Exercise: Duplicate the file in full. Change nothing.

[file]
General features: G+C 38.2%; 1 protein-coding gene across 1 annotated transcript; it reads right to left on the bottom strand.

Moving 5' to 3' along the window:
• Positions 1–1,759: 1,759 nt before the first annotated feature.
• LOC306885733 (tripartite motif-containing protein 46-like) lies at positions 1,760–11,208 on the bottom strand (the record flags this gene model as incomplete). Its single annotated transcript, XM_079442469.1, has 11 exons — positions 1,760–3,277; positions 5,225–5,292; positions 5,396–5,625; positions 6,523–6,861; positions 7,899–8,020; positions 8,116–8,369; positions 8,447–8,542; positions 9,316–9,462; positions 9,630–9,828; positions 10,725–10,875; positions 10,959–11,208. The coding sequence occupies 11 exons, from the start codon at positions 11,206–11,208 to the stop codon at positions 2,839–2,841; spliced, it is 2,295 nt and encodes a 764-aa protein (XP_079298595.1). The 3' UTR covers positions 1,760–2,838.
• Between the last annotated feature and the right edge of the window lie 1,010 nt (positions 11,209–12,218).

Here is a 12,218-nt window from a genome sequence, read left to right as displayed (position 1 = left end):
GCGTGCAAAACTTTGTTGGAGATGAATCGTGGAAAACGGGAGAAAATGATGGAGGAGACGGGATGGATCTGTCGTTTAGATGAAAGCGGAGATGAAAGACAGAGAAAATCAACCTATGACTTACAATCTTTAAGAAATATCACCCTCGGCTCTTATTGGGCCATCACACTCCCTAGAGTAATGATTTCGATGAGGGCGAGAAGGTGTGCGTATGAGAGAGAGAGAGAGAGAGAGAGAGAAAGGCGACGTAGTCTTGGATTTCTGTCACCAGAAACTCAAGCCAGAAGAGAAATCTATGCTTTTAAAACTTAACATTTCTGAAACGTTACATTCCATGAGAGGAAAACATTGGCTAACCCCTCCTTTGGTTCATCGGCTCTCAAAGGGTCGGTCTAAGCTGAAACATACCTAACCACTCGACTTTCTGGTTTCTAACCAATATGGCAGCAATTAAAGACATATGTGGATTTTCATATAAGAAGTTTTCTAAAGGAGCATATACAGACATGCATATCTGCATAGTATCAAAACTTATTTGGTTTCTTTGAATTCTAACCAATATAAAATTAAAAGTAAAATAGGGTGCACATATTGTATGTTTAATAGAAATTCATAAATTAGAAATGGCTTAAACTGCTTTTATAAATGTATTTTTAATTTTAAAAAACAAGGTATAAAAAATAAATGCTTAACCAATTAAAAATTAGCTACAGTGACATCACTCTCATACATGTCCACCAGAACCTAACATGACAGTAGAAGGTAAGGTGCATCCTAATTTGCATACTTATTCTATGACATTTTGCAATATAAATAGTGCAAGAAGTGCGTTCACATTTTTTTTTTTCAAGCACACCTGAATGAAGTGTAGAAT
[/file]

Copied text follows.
General features: G+C 38.2%; 1 protein-coding gene across 1 annotated transcript; it reads right to left on the bottom strand.

Moving 5' to 3' along the window:
• Positions 1–1,759: 1,759 nt before the first annotated feature.
• LOC306885733 (tripartite motif-containing protein 46-like) lies at positions 1,760–11,208 on the bottom strand (the record flags this gene model as incomplete). Its single annotated transcript, XM_079442469.1, has 11 exons — positions 1,760–3,277; positions 5,225–5,292; positions 5,396–5,625; positions 6,523–6,861; positions 7,899–8,020; positions 8,116–8,369; positions 8,447–8,542; positions 9,316–9,462; positions 9,630–9,828; positions 10,725–10,875; positions 10,959–11,208. The coding sequence occupies 11 exons, from the start codon at positions 11,206–11,208 to the stop codon at positions 2,839–2,841; spliced, it is 2,295 nt and encodes a 764-aa protein (XP_079298595.1). The 3' UTR covers positions 1,760–2,838.
• Between the last annotated feature and the right edge of the window lie 1,010 nt (positions 11,209–12,218).

Here is a 12,218-nt window from a genome sequence, read left to right as displayed (position 1 = left end):
GCGTGCAAAACTTTGTTGGAGATGAATCGTGGAAAACGGGAGAAAATGATGGAGGAGACGGGATGGATCTGTCGTTTAGATGAAAGCGGAGATGAAAGACAGAGAAAATCAACCTATGACTTACAATCTTTAAGAAATATCACCCTCGGCTCTTATTGGGCCATCACACTCCCTAGAGTAATGATTTCGATGAGGGCGAGAAGGTGTGCGTATGAGAGAGAGAGAGAGAGAGAGAGAGAAAGGCGACGTAGTCTTGGATTTCTGTCACCAGAAACTCAAGCCAGAAGAGAAATCTATGCTTTTAAAACTTAACATTTCTGAAACGTTACATTCCATGAGAGGAAAACATTGGCTAACCCCTCCTTTGGTTCATCGGCTCTCAAAGGGTCGGTCTAAGCTGAAACATACCTAACCACTCGACTTTCTGGTTTCTAACCAATATGGCAGCAATTAAAGACATATGTGGATTTTCATATAAGAAGTTTTCTAAAGGAGCATATACAGACATGCATATCTGCATAGTATCAAAACTTATTTGGTTTCTTTGAATTCTAACCAATATAAAATTAAAAGTAAAATAGGGTGCACATATTGTATGTTTAATAGAAATTCATAAATTAGAAATGGCTTAAACTGCTTTTATAAATGTATTTTTAATTTTAAAAAACAAGGTATAAAAAATAAATGCTTAACCAATTAAAAATTAGCTACAGTGACATCACTCTCATACATGTCCACCAGAACCTAACATGACAGTAGAAGGTAAGGTGCATCCTAATTTGCATACTTATTCTATGACATTTTGCAATATAAATAGTGCAAGAAGTGCGTTCACATTTTTTTTTTTCAAGCACACCTGAATGAAGTGTAGAAT